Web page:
ounded in 1981 by Mexican painter Rufino Tamayo and bequeathed to the nation after his death, the Tamayo increasingly has a reputation for innovative shows of contemporary art. Its ambitious curatorial program continued with this 30-year retrospective of the work of Brazilian artist Jac Leirner, who first achieved international recognition in the mid-1980s and early ’90s.
Like many postmodern artists of her generation, Leirner repurposes modernity’s leftovers. Each consisting of accumulations of similar items, the sculptures here took the viewer on a tour of consumer culture via its detritus. Spread out on the museum’s floors, looped from its ceilings, and covering its walls were airline tickets threaded onto wire, and bank notes fanned out and fixed loosely to the walls. Leirner’s pieces are at once clever, achingly banal, and even decorative, with color gorgeously deployed in works that snaked around the space.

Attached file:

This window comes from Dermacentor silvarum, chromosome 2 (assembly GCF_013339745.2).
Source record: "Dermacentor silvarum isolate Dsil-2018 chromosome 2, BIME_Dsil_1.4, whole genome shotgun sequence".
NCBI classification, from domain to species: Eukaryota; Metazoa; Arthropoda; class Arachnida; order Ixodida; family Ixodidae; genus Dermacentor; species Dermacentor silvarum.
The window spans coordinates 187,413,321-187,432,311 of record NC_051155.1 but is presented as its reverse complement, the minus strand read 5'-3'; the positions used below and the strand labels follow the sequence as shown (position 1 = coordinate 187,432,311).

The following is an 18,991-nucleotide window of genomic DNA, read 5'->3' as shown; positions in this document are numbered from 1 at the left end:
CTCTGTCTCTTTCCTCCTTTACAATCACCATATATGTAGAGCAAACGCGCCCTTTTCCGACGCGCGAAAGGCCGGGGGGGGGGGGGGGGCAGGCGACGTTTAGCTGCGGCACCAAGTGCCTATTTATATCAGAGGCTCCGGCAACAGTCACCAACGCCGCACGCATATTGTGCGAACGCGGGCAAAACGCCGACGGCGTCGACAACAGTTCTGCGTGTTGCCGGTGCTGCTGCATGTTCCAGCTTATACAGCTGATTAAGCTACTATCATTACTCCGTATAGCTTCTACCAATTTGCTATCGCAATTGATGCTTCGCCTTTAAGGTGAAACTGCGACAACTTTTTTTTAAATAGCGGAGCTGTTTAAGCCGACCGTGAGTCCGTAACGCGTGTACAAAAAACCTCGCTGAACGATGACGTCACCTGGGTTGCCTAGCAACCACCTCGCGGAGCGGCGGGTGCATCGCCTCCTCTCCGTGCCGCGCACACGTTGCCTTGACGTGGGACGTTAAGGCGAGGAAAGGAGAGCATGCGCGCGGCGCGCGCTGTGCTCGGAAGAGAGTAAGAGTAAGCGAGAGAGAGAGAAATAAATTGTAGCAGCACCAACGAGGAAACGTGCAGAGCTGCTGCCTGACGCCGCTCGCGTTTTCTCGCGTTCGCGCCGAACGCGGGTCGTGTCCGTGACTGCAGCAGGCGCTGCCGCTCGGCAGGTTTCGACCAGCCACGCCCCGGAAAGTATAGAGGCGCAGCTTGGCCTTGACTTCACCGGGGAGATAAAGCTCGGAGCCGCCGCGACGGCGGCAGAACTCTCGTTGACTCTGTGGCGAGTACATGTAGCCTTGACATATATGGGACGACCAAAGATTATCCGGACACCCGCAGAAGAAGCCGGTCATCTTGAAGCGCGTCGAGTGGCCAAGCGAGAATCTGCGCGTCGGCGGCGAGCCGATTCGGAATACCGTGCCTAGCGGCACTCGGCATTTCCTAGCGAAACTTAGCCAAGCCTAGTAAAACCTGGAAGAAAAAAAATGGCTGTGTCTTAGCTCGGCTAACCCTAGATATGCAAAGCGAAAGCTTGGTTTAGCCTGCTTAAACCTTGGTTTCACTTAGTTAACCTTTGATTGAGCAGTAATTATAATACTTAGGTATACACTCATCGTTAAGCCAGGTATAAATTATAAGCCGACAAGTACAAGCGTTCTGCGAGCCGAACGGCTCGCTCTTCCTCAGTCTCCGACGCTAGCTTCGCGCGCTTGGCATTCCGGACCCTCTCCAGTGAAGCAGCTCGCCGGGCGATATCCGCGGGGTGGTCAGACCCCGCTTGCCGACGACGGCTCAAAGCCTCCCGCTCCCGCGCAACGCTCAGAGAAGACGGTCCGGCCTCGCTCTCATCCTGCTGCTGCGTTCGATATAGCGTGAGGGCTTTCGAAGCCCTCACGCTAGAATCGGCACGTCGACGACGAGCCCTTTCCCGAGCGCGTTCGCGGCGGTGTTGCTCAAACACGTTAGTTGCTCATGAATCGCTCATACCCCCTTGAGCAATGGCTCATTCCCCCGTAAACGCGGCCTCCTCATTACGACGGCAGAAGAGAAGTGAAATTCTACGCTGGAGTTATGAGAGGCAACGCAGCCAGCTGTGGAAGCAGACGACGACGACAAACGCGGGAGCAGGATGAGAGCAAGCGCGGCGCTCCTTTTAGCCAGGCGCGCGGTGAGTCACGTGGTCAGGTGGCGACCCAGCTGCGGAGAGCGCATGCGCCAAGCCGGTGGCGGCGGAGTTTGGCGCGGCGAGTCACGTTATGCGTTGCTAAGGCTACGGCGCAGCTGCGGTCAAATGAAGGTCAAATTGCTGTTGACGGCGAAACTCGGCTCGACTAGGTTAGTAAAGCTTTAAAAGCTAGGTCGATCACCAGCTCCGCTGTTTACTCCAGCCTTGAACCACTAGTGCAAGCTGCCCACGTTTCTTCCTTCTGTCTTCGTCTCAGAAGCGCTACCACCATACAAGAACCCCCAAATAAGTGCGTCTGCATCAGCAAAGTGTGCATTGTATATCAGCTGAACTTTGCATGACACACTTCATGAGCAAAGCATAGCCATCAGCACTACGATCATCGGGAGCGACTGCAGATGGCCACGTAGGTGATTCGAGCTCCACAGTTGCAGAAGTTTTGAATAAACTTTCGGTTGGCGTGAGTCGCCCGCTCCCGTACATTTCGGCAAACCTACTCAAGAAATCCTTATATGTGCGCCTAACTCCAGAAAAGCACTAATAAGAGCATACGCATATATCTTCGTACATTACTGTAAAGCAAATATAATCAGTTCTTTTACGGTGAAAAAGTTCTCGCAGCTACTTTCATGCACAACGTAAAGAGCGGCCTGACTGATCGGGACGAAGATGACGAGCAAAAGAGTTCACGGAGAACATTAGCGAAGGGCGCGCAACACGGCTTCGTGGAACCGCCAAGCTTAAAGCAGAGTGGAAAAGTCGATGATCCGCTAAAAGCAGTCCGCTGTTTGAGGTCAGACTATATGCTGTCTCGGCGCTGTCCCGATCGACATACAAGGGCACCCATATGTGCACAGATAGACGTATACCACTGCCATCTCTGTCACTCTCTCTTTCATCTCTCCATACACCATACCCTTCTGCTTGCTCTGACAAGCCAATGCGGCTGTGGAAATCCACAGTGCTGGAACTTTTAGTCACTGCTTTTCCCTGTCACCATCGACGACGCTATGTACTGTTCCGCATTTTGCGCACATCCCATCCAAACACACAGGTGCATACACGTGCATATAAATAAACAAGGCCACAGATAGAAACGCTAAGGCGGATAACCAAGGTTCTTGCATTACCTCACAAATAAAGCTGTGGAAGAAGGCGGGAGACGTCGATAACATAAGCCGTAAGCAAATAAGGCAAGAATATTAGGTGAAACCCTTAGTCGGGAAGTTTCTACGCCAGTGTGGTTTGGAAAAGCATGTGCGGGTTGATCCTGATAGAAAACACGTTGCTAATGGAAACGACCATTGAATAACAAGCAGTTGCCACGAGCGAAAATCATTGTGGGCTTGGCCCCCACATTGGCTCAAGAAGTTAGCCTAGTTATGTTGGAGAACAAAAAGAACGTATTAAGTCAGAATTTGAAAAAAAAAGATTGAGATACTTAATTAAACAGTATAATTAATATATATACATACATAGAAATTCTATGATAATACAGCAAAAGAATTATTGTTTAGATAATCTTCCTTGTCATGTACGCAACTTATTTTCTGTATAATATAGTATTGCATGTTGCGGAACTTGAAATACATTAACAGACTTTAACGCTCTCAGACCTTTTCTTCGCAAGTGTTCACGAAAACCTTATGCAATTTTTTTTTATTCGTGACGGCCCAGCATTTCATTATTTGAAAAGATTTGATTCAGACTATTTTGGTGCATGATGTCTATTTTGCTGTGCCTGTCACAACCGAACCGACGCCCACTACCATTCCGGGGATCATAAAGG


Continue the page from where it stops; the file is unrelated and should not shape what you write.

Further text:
While adhering to a minimalist esthetic, these ordered arrangements of paper and plastic goods nevertheless seem imbued with personal meaning. There is wit in Lung (1987), a collection of empty cigarette packets deconstructed and compressed into stacks, while Nice To Meet You (1997), a long row of calling cards saved from innumerable art-world events, reminds us that the art world runs, as it always has, on social currency.
A version of this story originally appeared in the September 2014 issue of ARTnews on page 111.